He’s still critical of some government positions today — for example, on their desire to bypass encryption — and cited the old saying that it’s hard for someone to understand your point of view when his job depends on his not understanding you. Gilmore said he is glad EFF is around to advocate on these issues, “and I think we have a long role coming in the future. There’s not a clear answer to any of these.”
The New Frontier
What’s ahead for the internet? Kapor encouraged people to cast their gaze beyond just technology to the larger good of society. “The more I see what has actually happened with the internet, the more I think it is a function of the dysfunction of capitalism.”
Elaborating on the theme, Dyson pointed out that while we carefully train our artificial intelligence systems, “We forget to train our children.” She added, “I work in some of the poorer communities of this country, and half the children are growing up underfed, underloved, undereducated. They’re damaged by the time they become 10 years old. We can’t build a society with that amount of inequity, that amount of damage. ”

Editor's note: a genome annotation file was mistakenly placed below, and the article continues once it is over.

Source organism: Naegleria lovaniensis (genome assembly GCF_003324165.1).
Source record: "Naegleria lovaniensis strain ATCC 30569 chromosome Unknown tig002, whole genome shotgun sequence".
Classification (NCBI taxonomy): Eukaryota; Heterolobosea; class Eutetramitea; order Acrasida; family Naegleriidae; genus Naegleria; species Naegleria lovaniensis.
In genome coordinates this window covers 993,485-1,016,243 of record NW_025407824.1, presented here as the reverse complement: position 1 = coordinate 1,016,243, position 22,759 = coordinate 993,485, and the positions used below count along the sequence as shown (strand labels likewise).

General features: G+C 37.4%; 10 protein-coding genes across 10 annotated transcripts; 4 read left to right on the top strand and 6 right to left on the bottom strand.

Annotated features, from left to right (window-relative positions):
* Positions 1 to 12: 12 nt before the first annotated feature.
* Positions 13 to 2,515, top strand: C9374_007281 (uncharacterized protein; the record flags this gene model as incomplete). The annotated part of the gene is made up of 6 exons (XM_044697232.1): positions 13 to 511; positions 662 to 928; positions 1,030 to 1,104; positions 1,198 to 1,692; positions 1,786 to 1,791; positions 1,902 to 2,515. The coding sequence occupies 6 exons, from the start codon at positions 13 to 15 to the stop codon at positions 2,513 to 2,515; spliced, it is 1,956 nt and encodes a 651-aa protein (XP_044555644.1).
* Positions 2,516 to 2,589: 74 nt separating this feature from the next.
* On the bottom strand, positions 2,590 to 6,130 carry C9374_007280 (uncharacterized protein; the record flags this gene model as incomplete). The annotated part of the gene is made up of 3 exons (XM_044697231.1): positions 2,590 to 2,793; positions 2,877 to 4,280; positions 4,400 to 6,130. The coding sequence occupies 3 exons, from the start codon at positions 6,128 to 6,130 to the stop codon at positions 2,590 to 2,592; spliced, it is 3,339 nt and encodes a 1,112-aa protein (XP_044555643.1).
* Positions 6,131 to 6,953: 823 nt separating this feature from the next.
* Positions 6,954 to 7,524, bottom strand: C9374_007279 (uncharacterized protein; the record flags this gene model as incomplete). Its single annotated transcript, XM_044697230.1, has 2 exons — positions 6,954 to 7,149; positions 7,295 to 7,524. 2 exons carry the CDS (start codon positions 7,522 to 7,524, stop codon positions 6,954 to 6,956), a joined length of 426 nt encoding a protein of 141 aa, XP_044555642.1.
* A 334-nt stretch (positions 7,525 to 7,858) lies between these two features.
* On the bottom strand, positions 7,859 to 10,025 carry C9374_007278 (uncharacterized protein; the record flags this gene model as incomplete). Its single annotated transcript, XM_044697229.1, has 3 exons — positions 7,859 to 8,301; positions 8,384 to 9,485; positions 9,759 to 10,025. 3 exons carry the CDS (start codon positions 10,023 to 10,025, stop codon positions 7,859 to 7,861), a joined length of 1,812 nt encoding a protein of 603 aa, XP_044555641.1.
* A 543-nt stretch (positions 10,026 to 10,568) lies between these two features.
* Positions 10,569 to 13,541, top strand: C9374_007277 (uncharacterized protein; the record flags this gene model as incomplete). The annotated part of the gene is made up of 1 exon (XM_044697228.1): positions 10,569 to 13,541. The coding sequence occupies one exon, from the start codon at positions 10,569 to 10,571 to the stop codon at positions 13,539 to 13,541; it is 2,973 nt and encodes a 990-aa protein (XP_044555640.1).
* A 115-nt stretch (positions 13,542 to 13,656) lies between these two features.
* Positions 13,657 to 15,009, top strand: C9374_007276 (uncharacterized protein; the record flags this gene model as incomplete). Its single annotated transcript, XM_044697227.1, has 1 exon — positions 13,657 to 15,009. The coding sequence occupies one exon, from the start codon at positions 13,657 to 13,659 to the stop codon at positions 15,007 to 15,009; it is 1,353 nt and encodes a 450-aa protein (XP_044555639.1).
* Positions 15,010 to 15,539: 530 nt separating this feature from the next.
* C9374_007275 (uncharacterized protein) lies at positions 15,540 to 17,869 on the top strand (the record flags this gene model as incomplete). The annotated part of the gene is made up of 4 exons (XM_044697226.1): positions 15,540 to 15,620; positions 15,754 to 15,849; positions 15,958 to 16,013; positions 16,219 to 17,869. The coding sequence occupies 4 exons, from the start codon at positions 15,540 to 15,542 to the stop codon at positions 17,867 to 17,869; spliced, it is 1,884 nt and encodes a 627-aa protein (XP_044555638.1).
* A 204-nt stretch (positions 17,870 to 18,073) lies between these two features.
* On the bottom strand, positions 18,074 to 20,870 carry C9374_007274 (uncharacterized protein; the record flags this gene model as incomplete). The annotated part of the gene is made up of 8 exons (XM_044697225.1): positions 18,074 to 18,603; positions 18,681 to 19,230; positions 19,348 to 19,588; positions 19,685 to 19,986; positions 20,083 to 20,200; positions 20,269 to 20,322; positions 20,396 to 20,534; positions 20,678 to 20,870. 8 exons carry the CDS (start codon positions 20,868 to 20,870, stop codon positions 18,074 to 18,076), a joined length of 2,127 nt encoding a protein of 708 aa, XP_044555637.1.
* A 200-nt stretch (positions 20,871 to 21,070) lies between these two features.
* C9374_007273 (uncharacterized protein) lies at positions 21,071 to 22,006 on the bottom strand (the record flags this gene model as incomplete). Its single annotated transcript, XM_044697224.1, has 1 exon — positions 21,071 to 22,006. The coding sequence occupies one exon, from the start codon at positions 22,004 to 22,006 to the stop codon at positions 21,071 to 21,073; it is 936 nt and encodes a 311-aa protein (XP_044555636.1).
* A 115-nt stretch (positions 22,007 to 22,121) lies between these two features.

Another crucial need she sees: our basic technical infrastructure. “All over this county, it’s hard to get online… There may be this world of abundance for a few people, but there’s a lot of people missing out. And the costs are being borne by society. They’re being borne by those individuals, but they’re also being borne by everybody else, and we need to start thinking both longer-term and more broadly about the communities around us. Because they are all interconnected.”
This all led Cohn to conclude that going forward, government will have a role in many crucial issues, from privacy to broadband access, as well as network neutrality and protecting competition for innovators. So looking at the issues of today (including copyright) and ahead to the issues of tomorrow (antitrust legislation and patents), Cohn told the audience that EFF “has led the charge for privacy, free expression, and innovation for the past 30 years. We’re just getting started…
“If you think that it’s important to have EFF out there standing strong for your rights and the rights of people who have no voice online, please join us. We work for tips, and we stand on the shoulders of giants.”